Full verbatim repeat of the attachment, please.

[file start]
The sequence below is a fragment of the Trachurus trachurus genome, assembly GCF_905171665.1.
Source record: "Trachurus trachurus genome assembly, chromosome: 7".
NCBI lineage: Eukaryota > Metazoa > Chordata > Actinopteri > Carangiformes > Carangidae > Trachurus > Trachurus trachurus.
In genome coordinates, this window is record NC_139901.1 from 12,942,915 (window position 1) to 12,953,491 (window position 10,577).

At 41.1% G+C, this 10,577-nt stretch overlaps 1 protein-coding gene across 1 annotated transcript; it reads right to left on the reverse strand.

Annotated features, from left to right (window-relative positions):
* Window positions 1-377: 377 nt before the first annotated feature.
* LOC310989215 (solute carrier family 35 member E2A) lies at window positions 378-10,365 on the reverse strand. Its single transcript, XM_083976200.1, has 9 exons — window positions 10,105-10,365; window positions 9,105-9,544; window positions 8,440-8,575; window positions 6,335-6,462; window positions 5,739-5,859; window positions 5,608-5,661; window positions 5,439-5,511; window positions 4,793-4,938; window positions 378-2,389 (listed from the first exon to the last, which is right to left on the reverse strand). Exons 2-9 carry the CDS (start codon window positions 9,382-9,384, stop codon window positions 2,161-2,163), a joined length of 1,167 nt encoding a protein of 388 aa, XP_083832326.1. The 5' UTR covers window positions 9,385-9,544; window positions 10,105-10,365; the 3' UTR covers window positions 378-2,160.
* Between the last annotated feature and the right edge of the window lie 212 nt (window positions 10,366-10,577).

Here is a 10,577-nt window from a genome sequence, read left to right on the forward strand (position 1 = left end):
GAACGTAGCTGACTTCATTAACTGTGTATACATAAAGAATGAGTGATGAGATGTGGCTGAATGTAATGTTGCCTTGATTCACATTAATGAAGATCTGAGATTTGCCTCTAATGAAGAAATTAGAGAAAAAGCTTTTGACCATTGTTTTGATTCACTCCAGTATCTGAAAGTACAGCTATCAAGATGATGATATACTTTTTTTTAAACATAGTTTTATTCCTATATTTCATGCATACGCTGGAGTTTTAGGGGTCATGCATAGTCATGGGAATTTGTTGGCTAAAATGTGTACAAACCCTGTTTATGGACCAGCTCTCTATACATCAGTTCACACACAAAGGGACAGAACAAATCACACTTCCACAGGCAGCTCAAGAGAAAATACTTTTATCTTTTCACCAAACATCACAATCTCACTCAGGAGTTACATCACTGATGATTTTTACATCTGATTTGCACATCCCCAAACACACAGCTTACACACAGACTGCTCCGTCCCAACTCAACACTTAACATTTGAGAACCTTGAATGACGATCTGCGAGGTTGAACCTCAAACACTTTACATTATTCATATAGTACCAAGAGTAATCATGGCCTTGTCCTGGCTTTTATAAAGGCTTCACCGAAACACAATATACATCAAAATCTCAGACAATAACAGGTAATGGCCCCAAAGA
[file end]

The sequence below is a fragment of the Trachurus trachurus genome, assembly GCF_905171665.1.
Source record: "Trachurus trachurus genome assembly, chromosome: 7".
NCBI lineage: Eukaryota > Metazoa > Chordata > Actinopteri > Carangiformes > Carangidae > Trachurus > Trachurus trachurus.
In genome coordinates, this window is record NC_139901.1 from 12,942,915 (window position 1) to 12,953,491 (window position 10,577).

At 41.1% G+C, this 10,577-nt stretch overlaps 1 protein-coding gene across 1 annotated transcript; it reads right to left on the reverse strand.

Annotated features, from left to right (window-relative positions):
* Window positions 1-377: 377 nt before the first annotated feature.
* LOC310989215 (solute carrier family 35 member E2A) lies at window positions 378-10,365 on the reverse strand. Its single transcript, XM_083976200.1, has 9 exons — window positions 10,105-10,365; window positions 9,105-9,544; window positions 8,440-8,575; window positions 6,335-6,462; window positions 5,739-5,859; window positions 5,608-5,661; window positions 5,439-5,511; window positions 4,793-4,938; window positions 378-2,389 (listed from the first exon to the last, which is right to left on the reverse strand). Exons 2-9 carry the CDS (start codon window positions 9,382-9,384, stop codon window positions 2,161-2,163), a joined length of 1,167 nt encoding a protein of 388 aa, XP_083832326.1. The 5' UTR covers window positions 9,385-9,544; window positions 10,105-10,365; the 3' UTR covers window positions 378-2,160.
* Between the last annotated feature and the right edge of the window lie 212 nt (window positions 10,366-10,577).

Here is a 10,577-nt window from a genome sequence, read left to right on the forward strand (position 1 = left end):
GAACGTAGCTGACTTCATTAACTGTGTATACATAAAGAATGAGTGATGAGATGTGGCTGAATGTAATGTTGCCTTGATTCACATTAATGAAGATCTGAGATTTGCCTCTAATGAAGAAATTAGAGAAAAAGCTTTTGACCATTGTTTTGATTCACTCCAGTATCTGAAAGTACAGCTATCAAGATGATGATATACTTTTTTTTAAACATAGTTTTATTCCTATATTTCATGCATACGCTGGAGTTTTAGGGGTCATGCATAGTCATGGGAATTTGTTGGCTAAAATGTGTACAAACCCTGTTTATGGACCAGCTCTCTATACATCAGTTCACACACAAAGGGACAGAACAAATCACACTTCCACAGGCAGCTCAAGAGAAAATACTTTTATCTTTTCACCAAACATCACAATCTCACTCAGGAGTTACATCACTGATGATTTTTACATCTGATTTGCACATCCCCAAACACACAGCTTACACACAGACTGCTCCGTCCCAACTCAACACTTAACATTTGAGAACCTTGAATGACGATCTGCGAGGTTGAACCTCAAACACTTTACATTATTCATATAGTACCAAGAGTAATCATGGCCTTGTCCTGGCTTTTATAAAGGCTTCACCGAAACACAATATACATCAAAATCTCAGACAATAACAGGTAATGGCCCCAAAGA